Anyway, I haven't played Raiden IV but it surely resembles Raiden III, especially in the graphical style. Graphics are dark, moody, with clear projectiles but somewhat hidden enemies, and while everything doesn't look bad, it doesn't look good either. The screen proportions are 4:3, with no chance of TATE.

    You can chose between three characters with relative ships, and all of them feel a bit stiff, even the guy with the blue ship.
    Everyone comes equipped with a standard shoot, three secondary shoots, set of three bombs and burst. The standard shoot is always available, while secondary shoots can be used as long as there's charge, indicated on the lower part of the screen; the charge meter is individual for all three fire modes. The secondary modes can be powered up between stages by assigning chips gained in the previous level by collecting gold tokens...and with the blue ship you have this short-ranged secondary fire that nullifies almost all projectiles, along with a homing attack that really seem to break the game. The yellow ship has a similar shield, but its movements are so sluggish that I find impossible to play with it. The third ship, the red one...well, I still have to fully understand how its weapons work.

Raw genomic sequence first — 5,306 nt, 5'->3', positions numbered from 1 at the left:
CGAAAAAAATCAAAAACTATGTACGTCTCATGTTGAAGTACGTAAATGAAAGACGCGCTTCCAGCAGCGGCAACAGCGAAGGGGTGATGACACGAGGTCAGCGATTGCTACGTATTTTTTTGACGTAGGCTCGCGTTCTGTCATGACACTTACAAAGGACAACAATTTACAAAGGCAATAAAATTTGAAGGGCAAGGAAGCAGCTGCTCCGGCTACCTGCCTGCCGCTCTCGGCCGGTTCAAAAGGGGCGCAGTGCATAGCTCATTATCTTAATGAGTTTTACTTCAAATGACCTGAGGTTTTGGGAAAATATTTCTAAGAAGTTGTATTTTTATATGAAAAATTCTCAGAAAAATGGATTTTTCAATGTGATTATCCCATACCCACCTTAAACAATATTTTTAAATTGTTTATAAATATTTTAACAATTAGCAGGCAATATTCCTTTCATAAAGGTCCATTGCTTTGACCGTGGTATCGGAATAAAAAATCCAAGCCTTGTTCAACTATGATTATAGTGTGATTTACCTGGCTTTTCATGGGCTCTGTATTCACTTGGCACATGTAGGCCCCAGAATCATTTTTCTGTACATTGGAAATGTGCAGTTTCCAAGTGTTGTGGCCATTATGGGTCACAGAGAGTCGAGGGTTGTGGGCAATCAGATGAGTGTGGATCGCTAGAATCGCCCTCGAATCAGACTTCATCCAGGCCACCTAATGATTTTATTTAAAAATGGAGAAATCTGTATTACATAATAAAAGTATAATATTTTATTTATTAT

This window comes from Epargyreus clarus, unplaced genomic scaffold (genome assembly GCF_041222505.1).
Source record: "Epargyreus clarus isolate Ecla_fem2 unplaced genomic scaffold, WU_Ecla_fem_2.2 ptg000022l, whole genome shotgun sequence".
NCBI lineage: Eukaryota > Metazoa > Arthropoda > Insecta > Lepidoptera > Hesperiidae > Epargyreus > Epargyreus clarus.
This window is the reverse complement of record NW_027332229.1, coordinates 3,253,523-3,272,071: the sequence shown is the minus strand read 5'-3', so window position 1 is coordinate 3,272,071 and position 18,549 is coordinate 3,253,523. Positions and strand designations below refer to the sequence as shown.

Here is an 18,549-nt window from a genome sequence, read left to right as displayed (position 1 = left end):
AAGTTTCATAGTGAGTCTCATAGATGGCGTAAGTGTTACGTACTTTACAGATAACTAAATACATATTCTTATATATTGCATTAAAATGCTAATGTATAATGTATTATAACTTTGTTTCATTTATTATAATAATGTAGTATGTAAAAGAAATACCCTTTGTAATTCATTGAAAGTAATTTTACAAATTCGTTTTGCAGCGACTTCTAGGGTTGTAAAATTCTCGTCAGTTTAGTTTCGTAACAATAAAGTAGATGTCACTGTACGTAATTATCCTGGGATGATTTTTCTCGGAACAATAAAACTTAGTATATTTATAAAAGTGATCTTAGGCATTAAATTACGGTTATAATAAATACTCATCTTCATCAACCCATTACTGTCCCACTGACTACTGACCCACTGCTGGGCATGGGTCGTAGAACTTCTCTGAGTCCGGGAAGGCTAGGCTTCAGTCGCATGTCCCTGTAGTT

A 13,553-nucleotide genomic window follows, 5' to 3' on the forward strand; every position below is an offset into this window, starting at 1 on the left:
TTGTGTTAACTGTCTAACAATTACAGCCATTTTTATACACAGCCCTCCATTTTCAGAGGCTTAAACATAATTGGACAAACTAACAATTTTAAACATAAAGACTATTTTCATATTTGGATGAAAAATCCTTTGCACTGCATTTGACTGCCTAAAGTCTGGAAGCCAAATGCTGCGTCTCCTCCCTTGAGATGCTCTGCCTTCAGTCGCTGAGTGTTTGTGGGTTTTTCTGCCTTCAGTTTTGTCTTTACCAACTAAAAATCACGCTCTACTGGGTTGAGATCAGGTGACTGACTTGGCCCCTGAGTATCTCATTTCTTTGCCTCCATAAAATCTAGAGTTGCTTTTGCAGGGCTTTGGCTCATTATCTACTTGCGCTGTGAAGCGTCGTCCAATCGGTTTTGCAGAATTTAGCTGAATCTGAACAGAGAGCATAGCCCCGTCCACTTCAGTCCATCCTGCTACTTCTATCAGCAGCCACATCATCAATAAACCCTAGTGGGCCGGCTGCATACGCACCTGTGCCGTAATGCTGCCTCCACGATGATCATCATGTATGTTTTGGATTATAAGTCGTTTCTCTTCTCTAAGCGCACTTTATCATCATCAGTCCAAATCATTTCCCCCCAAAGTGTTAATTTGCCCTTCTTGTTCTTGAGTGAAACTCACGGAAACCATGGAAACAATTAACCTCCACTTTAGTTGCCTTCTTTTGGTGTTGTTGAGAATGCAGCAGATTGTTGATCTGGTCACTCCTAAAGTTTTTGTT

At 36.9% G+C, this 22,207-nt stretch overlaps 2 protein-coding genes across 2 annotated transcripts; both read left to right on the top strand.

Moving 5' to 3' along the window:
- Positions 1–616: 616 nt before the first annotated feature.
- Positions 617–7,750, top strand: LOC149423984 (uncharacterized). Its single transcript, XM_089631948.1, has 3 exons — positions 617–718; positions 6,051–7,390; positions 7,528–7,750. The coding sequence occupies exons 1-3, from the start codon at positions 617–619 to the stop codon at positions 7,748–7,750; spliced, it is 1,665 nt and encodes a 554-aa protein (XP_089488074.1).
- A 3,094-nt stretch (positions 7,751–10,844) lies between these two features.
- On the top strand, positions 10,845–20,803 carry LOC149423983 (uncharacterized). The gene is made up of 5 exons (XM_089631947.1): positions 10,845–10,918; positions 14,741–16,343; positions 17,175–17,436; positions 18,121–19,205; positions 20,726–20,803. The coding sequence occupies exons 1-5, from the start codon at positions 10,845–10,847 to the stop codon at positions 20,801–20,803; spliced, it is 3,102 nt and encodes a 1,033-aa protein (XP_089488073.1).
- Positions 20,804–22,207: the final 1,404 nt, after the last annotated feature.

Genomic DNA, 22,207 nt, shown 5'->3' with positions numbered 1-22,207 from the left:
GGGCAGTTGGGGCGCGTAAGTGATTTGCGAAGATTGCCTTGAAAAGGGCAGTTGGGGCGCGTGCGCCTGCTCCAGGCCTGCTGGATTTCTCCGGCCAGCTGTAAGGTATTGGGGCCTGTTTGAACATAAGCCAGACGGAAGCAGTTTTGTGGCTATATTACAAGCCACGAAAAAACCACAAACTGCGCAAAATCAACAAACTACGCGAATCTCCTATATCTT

I'd say that the ships are defined mostly by their secondary attacks, and in terms of usefulness, blue beats everything, yellow and then red trail behind. I was never impressed with Raiden III's weapon balance and Caladrius feels the same.

    Stage design is bland, with no obstacles or real highlights; stages don't share most of their enemies but, despite their different shape, everything looks very sameish.
    Bosses are a missed opportunity. The first boss is a giant mecha knight, the second a dragon, the third...mecha-death, and yet they stand still where they are, rather than making full use of their looks and the fact that they can move. Compared to Ginga Force and its highly mobile bosses, Caladrius seems a game of many years ago.

    Okay, maybe I'm painting it in the same bad way as Yakumo did But it doesn't feel bad, just very average (go buy Ginga Force).

  7. #27
    I have Ginga Force - but lack an XBOX!!!! (weird I know, but don't care to explain)

  8. #28
    Back for more!